Iverson, J. B. 1992. A Revised Checklist with Distribution Maps of the Turtles of the World. John B. Iverson, Richmond, Indiana. 363 pp.

King, F. W., and R. L. Burke (editors). 1989. Crocodilian, Tuatara, and Turtle Species of the World. A Taxonomic and Geographic Reference. The Association of Systematics Collections, Washington, DC. 216 pp.

King, [F.] W., and T. Krakauer. 1966. The exotic herpetofauna of southeast Florida. Quarterly Journal of the Florida Academy of Sciences 29(2):144-154.

Lamar, W. W. 1997. The World's Most Spectacular Reptiles & Amphibians. World Publications, Tampa. 210 pp.

Mittermeier, R. A., F. Medem, and A. G. J. Rhodin. 1980. Vernacular names of South American turtles. Society for the Study of Amphibians and Reptiles Herpetological Circular (9):1-44.

Murphy, J. C. 1997. Amphibians and Reptiles of Trinidad and Tobago. Krieger Publishing Company, Malabar, Florida. 245 pp. + 172 plates.

Obst, F. J. 1986. Turtles, Tortoises and Terrapins. St Martin's Press, New York. 231 pp.

Obst, F. J. 1998. Turtles & tortoises. Pp. 108-125. In: H. G. Cogger and R. G. Zweifel (editors). Encyclopedia of Amphibians & Reptiles. Second Edition. Academic Press, San Diego. 240 pp.

Pough, F. H, R. M. Andrews, J. E. Cadle, M. L. Crump, A. H. Savitzky, and K. D. Wells. 2001 [2000]. Herpetology. Second Edition. Prentice Hall, Upper Saddle River, New Jersey. 612 pp.

Pritchard, P. C. H. 1979. Encyclopedia of Turtles. T.F.H. Publications, Inc., Neptune, New Jersey. 895 pp.

Pritchard, P. C. H., and P. Trebbau. 1984. The Turtles of Venezuela. Contributions to Herpetology 2. Society for the Study of Amphibians and Reptiles, Ithaca. 403 pp., 47 plates, 16 maps.

Smith, H. M., and A. J. Kohler. 1978. A survey of herpetological introductions in the United States and Canada. Transactions of the Kansas Academy of Science 1977 80(1-2):1-24.

Author: Somma, L.A.

Revision Date: 4/19/2018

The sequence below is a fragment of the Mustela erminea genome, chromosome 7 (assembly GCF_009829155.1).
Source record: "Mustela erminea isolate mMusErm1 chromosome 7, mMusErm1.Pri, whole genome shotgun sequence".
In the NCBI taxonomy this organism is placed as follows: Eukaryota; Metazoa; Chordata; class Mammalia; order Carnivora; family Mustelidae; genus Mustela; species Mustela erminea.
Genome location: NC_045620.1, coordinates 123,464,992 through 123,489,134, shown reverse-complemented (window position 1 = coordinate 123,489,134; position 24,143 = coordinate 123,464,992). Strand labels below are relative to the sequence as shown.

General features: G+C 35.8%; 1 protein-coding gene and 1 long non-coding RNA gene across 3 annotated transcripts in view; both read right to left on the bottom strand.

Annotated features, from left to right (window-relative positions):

Citation Information:
Somma, L.A., 2019, Chelus fimbriata (Schneider, 1783): U.S. Geological Survey, Nonindigenous Aquatic Species Database, Gainesville, FL, https://nas.er.usgs.gov/queries/FactSheet.aspx?SpeciesID=1223, Revision Date: 4/19/2018, Access Date: 9/18/2019

This information is preliminary or provisional and is subject to revision. It is being provided to meet the need for timely best science. The information has not received final approval by the U.S. Geological Survey (USGS) and is provided on the condition that neither the USGS nor the U.S. Government shall be held liable for any damages resulting from the authorized or unauthorized use of the information.

Disclaimer:

The data represented on this site vary in accuracy, scale, completeness, extent of coverage and origin. It is the user's responsibility to use these data consistent with their intended purpose and within stated limitations. We highly recommend reviewing metadata files prior to interpreting these data.

Citation information: U.S. Geological Survey. [2019]. Nonindigenous Aquatic Species Database. Gainesville, Florida. Accessed [9/18/2019].

Contact us if you are using data from this site for a publication to make sure the data are being used appropriately and for potential co-authorship if warranted. For queries involving fish, please contact Matthew Neilson. For queries involving invertebrates, contact Amy Benson.